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Policy Governance Week: Evolution of the board after 3 years of service by Bianca Montrosse-Moorhead, Eric Barela and Jara Dean-Coffey

Hello! We are Bianca Montrosse-Moorhead, Eric Barela and Jara Dean-Coffey. Our board service began in January 2018, which marked the year that Policy Governance (PG) was fully and formally instituted at AEA (led by Leslie Goodyear).  The fact that the work towards adoption began in 2008 and was not completed until two years ago is an indication of how challenging it has been to shift some of the ways of working and thinking within AEA. PG shifts power and makes the Board accountable to a shared set of practices, policies and ends goals, all of which are transparent to members. It has been interesting to see behaviors shift; roles get clarified, and perhaps most noticeable is the quality and caliber of conversations that the Board is having. 

Here are a few examples of what feels and is different:

Board conversations focus on process (e.g., who ought to chair this task force or workgroup, responding to member concerns as they arise, editing documents line-by-line in meetings).Board conversations focus on strategy (e.g., Who do we as an association serve? Who are we best positioned to serve?) and alignment of what we offer with AEA principles and values. 
Targeted conversations around revenue, resources and budget, including line-by-line and category-by-category budget review. Wholistic conversations around revenue, resources and budget include move toward aligning budget with strategic priorities (i.e., Ends Goals) and discussion around the larger context of AEA including trends, possibilities, realities and limitations. 
AEA public statements are solely about the practice of evaluation.AEA public statements also apply to how we as a board operate. There is now space at the Board to intentionally explore what this looks like and how we need to change as an organization to be in alignment with our values. Examples include this public statement, this public statement, and this public statement.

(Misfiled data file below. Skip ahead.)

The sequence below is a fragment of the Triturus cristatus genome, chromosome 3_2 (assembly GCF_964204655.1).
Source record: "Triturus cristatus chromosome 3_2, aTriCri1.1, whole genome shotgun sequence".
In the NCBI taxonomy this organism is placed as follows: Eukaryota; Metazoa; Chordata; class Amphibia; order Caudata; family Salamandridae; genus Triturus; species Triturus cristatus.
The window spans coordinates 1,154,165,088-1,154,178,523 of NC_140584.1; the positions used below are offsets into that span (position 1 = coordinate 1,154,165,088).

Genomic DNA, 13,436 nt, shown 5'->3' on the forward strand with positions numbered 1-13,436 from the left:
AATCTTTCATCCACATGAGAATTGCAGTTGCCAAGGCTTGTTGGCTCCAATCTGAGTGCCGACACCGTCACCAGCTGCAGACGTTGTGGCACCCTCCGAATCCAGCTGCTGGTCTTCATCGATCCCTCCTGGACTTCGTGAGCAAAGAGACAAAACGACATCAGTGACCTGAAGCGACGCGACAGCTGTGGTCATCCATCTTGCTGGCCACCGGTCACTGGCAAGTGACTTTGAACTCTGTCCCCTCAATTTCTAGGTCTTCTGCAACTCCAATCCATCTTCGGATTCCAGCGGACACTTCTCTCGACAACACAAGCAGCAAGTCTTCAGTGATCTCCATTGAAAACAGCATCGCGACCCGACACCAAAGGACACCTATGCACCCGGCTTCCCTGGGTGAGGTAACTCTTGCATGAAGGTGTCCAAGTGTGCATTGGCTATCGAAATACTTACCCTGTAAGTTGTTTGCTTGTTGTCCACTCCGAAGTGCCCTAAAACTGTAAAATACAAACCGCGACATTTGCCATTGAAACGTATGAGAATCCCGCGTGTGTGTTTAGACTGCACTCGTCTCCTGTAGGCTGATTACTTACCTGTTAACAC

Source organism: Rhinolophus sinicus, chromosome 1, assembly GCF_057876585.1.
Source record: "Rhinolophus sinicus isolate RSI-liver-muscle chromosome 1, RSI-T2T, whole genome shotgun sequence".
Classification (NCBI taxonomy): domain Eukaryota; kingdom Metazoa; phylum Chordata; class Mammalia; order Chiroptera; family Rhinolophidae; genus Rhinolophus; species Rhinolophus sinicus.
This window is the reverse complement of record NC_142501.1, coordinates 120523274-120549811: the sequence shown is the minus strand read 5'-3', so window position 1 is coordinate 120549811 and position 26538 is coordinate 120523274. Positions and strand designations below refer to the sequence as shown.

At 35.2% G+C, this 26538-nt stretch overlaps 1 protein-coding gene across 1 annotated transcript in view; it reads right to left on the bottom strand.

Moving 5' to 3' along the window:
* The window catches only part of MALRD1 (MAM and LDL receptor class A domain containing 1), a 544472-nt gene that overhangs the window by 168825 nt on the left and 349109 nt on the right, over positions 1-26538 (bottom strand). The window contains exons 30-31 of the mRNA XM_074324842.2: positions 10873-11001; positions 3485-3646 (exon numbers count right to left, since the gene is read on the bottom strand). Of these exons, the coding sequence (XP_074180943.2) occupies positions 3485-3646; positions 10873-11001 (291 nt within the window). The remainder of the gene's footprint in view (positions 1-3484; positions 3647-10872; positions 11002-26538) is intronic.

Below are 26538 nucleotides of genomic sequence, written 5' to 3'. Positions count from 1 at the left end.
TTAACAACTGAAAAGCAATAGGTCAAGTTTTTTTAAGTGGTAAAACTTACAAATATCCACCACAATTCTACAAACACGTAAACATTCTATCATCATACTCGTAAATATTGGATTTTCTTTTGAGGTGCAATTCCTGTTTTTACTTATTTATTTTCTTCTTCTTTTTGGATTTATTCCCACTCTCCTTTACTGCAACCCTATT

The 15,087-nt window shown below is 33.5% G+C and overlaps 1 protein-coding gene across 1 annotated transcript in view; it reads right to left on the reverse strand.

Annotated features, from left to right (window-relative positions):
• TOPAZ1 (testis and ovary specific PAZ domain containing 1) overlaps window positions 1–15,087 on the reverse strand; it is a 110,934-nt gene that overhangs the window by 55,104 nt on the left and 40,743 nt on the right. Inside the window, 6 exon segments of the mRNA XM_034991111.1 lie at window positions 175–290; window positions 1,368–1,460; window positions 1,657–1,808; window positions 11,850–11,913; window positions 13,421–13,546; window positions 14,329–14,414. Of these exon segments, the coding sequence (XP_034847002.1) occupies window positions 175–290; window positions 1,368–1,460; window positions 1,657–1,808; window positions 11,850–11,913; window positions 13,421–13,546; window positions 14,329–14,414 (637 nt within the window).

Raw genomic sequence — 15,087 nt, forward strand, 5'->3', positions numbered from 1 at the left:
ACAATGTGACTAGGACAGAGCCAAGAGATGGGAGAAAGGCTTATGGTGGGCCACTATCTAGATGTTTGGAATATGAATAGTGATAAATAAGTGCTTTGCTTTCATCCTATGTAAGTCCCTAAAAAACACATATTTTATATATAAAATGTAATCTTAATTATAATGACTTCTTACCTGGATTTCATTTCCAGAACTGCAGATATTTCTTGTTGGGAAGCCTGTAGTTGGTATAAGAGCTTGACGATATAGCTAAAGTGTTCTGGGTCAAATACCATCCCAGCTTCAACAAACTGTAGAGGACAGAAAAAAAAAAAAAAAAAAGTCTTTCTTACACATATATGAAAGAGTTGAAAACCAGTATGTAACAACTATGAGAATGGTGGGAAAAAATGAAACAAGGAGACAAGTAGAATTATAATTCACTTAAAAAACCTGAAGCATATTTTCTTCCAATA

The Executive Director (ED) was not viewed as part of the Board, and authority to make decisions was unclear.The ED is part of the Board, and authority to make decisions is clearly specified in governing policies.

Two years in to the full implementation of PG, we are still trying to work through a few things as a Board and a membership association including:

  • Unlearning “us” versus “them” thinking when it comes to our staff: Sometimes we still hear our ED and staff referred to as “them” versus “us” evaluators. We all care about AEA and evaluation.
  • Responding quickly to current events through public board statements: This is new for the Board and it takes time to learn something new. This will get better.

As our terms come to an end, our observations are that the AEA Board and Staff feel more aligned and better equipped to navigate the realities of our world. We all feel pretty positive that without PG and such a strong staff that AEA would be in a most precarious position due to COVID-19. We are still building our muscles as it were to operate in a way that holds to PG, and each year it has gotten easier. 

This week, AEA365 is celebrating Policy Governance during which our AEA Board members and Executive Director will help readers understand this approach to association management. Do you have questions, concerns, kudos, or content to extend this aea365 contribution? Please add them in the comments section for this post on the aea365 webpage so that we may enrich our community of practice. Would you like to submit an aea365 Tip? Please send a note of interest to aea365@eval.org. aea365 is sponsored by the American Evaluation Association and provides a Tip-a-Day by and for evaluators.

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